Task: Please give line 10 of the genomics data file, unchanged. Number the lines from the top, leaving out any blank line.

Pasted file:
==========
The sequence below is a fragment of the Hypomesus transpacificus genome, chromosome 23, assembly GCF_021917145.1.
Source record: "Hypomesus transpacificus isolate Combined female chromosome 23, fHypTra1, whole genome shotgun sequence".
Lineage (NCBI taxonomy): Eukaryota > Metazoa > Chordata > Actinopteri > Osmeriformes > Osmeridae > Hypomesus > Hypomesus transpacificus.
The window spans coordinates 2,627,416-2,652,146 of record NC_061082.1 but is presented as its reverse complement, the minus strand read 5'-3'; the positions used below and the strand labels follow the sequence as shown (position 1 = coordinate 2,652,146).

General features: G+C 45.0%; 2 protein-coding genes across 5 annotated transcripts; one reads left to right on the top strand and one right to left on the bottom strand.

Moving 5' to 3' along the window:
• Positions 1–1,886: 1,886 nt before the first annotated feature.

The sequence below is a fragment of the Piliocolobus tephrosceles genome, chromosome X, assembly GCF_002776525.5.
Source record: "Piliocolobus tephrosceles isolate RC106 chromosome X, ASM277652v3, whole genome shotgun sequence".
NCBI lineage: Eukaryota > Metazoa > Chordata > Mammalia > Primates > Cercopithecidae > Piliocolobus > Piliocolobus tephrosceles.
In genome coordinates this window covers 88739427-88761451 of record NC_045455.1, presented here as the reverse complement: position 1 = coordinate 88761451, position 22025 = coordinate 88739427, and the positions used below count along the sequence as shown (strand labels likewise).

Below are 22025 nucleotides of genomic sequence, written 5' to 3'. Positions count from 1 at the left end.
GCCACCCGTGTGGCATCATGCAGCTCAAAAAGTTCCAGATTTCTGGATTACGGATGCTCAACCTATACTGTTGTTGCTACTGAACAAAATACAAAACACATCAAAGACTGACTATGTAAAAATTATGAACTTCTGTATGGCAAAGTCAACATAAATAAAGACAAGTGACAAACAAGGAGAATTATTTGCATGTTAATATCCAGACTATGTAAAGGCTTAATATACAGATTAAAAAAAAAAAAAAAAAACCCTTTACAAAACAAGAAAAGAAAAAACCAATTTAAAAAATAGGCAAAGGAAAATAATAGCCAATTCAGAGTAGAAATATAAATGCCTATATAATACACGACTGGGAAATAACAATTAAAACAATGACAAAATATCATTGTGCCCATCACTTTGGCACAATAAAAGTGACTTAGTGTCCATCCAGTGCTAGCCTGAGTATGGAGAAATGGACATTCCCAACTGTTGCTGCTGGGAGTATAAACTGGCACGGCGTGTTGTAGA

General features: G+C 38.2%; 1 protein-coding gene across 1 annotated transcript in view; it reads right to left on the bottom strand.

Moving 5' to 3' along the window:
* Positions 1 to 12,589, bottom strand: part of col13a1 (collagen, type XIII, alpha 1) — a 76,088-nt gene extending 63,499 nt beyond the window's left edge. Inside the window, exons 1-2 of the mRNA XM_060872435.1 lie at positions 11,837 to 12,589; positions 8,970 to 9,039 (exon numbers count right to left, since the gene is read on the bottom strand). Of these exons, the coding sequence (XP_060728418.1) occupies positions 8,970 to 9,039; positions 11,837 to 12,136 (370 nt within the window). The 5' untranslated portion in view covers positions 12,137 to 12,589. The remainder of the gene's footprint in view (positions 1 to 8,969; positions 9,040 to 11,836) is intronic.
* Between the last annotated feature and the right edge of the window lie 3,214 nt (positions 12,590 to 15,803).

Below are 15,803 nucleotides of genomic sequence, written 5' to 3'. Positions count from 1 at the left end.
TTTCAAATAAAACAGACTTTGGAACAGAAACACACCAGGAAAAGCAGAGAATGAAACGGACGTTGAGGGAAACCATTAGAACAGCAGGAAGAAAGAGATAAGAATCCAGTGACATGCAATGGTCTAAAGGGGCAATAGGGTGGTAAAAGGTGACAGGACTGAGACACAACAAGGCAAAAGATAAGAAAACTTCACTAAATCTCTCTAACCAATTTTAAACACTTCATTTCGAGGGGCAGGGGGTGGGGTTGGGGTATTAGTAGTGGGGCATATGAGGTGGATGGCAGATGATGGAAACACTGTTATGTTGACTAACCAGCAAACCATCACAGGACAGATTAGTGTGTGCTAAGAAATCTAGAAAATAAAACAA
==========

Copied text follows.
NCBI lineage: Eukaryota > Metazoa > Chordata > Mammalia > Primates > Cercopithecidae > Piliocolobus > Piliocolobus tephrosceles.